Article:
Michele Cattani/AFP via Getty Images
The link between foreign military training and local insurgencies has yet to be proven beyond a reasonable doubt.
The scene in Mali’s capital on Aug. 18, 2020, after Malian president Ibrahim Boubacar Keita and his prime minister were overthrown by the military.
John Kalapo/Getty Images
A coup may be a quick fix for a problem leader, but history shows that coups beget more coups.
Malian President Ibrahim Boubacar Keïta has resigned.
Mali’s precarious political situation has been the subject of ECOWAS resolution attempts for months
Malian Air Force deputy chief of staff Ismael Wague (centre) speaks during a press conference on August 19, 2020.
ANNIE RISEMBERG/AFP via Getty Images
The transition to a civilian government won’t be smooth.
French soldiers patrol in armoured personnel carriers during the Barkhane operation in northern Burkina Faso in 2019.
Michele Cattani/AFP via Getty Images
More than 20 years after the shift from unilateralism to multilateralism, it is reasonable to wonder how multilateral France’s ‘new interventionism’ really is.
Pedro Ruiz/Gamma-Rapho/Getty Images
His single Yeke Yeke was the first African song to pass a million in sales, but it’s meaning was best understood in Guinea, home of the griot and kora star.
Peacekeepers patrol the premises of a UN civilian protection site in Juba
Albert Gonzalez Farran/AFP via Getty Images
United Nations peacekeeping operations need to be refashioned to meet the needs of an ever evolving world.
A French soldier during a visit by French President Emmanuel Macron to Operation Barkhane in Mali in 2017.
Christophe Petit Tesson/EPA
It’s been 60 years since most of France’s former colonies in Africa gained independence. But France still maintains a significant military presence on the continent.
In places where children die with tragic frequency, the collective grief of parents affects all society.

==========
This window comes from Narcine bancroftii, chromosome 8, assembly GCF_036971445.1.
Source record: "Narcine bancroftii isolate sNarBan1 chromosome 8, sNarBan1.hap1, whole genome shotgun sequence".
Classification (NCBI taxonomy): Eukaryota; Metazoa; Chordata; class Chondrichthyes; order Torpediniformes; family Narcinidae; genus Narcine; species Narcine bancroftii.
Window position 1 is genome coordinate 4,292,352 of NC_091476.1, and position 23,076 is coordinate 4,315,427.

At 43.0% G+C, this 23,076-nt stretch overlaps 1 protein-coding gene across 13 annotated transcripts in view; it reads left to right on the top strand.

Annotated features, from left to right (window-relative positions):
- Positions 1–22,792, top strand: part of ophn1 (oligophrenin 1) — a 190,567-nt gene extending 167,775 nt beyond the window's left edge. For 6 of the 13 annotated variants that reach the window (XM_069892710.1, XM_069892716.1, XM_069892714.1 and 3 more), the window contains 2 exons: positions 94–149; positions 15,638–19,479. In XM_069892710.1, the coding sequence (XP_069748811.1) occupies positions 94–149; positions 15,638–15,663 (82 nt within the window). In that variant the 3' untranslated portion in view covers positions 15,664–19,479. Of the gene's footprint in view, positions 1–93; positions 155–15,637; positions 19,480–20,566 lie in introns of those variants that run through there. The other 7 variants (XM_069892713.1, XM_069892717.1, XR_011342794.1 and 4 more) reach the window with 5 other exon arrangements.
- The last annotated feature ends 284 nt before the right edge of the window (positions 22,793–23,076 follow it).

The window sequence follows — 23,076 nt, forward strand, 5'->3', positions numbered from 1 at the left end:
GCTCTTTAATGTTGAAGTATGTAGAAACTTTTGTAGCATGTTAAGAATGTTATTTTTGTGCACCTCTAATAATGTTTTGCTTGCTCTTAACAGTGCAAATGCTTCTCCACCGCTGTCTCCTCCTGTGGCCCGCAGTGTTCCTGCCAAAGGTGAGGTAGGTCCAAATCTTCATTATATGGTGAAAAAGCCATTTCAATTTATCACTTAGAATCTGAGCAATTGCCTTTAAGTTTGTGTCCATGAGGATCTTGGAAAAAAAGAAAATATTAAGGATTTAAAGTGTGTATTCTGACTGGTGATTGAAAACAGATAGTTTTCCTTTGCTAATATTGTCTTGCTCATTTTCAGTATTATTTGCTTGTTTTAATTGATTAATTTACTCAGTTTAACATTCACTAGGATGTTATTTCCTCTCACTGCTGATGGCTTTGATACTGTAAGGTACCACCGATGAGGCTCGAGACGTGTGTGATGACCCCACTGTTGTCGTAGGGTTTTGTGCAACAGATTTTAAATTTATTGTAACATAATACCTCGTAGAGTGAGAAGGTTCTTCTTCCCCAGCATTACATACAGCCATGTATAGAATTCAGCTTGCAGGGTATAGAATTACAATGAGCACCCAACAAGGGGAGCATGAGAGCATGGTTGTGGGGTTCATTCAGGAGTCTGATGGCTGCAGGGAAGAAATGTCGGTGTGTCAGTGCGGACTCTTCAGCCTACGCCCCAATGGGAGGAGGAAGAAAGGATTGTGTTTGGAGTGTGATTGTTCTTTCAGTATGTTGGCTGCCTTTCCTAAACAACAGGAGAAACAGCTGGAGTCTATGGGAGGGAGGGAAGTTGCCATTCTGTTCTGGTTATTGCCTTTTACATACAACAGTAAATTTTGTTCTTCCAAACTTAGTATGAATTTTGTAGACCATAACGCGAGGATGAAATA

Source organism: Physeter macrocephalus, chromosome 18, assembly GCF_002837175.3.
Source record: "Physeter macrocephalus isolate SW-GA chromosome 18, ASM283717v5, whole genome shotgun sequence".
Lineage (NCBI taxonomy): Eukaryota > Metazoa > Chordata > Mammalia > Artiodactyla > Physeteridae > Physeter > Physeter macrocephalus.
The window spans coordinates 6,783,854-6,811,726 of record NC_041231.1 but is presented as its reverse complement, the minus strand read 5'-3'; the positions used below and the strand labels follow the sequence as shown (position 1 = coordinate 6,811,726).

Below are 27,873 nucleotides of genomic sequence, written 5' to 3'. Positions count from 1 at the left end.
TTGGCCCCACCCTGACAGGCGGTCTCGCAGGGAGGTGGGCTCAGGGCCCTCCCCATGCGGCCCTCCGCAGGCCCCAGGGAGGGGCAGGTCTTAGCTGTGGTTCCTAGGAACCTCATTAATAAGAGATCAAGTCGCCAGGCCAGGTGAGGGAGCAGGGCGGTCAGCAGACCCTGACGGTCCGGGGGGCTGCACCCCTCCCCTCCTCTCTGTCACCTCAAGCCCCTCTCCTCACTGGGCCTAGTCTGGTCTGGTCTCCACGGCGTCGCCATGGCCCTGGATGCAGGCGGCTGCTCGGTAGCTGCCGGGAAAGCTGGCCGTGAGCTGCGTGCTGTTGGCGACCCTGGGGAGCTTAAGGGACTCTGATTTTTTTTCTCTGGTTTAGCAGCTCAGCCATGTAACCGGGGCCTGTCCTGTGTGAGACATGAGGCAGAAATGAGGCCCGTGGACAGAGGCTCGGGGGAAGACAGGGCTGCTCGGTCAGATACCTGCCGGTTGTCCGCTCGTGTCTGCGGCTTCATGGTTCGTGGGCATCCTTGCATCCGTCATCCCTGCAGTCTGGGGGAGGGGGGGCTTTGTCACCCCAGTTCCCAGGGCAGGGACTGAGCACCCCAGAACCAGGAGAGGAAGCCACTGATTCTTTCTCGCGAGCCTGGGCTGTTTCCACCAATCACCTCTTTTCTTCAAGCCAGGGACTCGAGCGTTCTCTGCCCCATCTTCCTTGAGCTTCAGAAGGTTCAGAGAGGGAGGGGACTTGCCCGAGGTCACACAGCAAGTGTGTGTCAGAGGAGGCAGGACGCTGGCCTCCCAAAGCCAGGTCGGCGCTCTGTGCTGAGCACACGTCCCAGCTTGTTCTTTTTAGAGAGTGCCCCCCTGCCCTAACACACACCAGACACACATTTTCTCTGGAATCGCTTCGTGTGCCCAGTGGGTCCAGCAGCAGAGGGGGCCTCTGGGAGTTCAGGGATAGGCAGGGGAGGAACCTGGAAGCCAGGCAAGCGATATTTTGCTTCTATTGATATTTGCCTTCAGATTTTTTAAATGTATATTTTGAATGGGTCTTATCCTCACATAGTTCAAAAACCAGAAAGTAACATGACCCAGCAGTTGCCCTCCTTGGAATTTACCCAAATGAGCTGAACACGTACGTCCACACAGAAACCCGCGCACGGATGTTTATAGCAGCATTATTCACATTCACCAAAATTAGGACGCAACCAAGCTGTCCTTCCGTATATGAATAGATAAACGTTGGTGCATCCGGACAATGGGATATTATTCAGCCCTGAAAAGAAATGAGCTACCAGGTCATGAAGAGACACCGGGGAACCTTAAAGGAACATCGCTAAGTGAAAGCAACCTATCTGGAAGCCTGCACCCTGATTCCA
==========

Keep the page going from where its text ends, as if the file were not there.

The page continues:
In many sub-Saharan African countries, 20% of mothers have suffered the death of a child, a new study finds. In Mali, Liberia and Malawi, it’s common for mothers to lose two children.
Riot police officers in front of demonstrators during a march in Ouagadougou in September 2019 called by the UAS union to call for better security measures against terrorism.
Burkina Faso faces a new terrorist threat. Terrorist groups are now flourishing within its borders.
The UN peacekeeping mission in South Sudan.
Unless member states try to solve the contradictions in expectations, UN peacekeeping will not be fit for purpose in the future.
Presidents Ibrahim Boubacar Keita (Mali), Mahamadou Issoufou (Niger), Roch Marc Christian Kabore (Burkina Faso) and Mohamed Ould Abdel Aziz (Mauritanie).
Olympia De Maismont/AFP
Local communities only see “crime” and “banditry” when it comes to religious-based Jihadism.
Millions of people have been displaced from countries like Mali. Can a free trade zone create more security?
Given that some states are being asked to increase their presence in border and remote areas, free trade and free movement of goods and people could become a real cause for concern.
Studies on mortality in sub-Saharan Africa haven’t focused on the effects of climate change.
African countries need to take into account the effects environmental changes, like climate change, have on their ability to deal with food security, poverty reduction and lowering mortality rates.
Maps that divide the world into ‘no-go’ and ‘safe’ zones has created a new politics of danger.
Successful popular protests like this one in Algeria are the exception not the rule.
Government restrictions on individual freedoms in the name of public security is increasing.
Mosquito nets are often used where malaria is common.
The experience from African experts is vital in the search for new and better ways to control malaria.
The average woman in Niger has over seven children – nearly triple the average across developing countries.
Research shows that unrest, even terrorism, can erupt in poor countries with a surplus of young people and not enough jobs. Can Niger, a once-peaceful sub-Saharan African nation, handle its baby boom?
Liberia’s President George Weah has ruffled feathers by proposing changes to citizenship laws.
Liberian President George Weah believes the current citizenship regulations in the country are unnecessarily “racist” and restrictive.
When the wheels of partnership turn smoothly, Africa can benefit enormously.
It’s all too common for local scholars to be sidelined in what are supposed to be genuine research partnerships.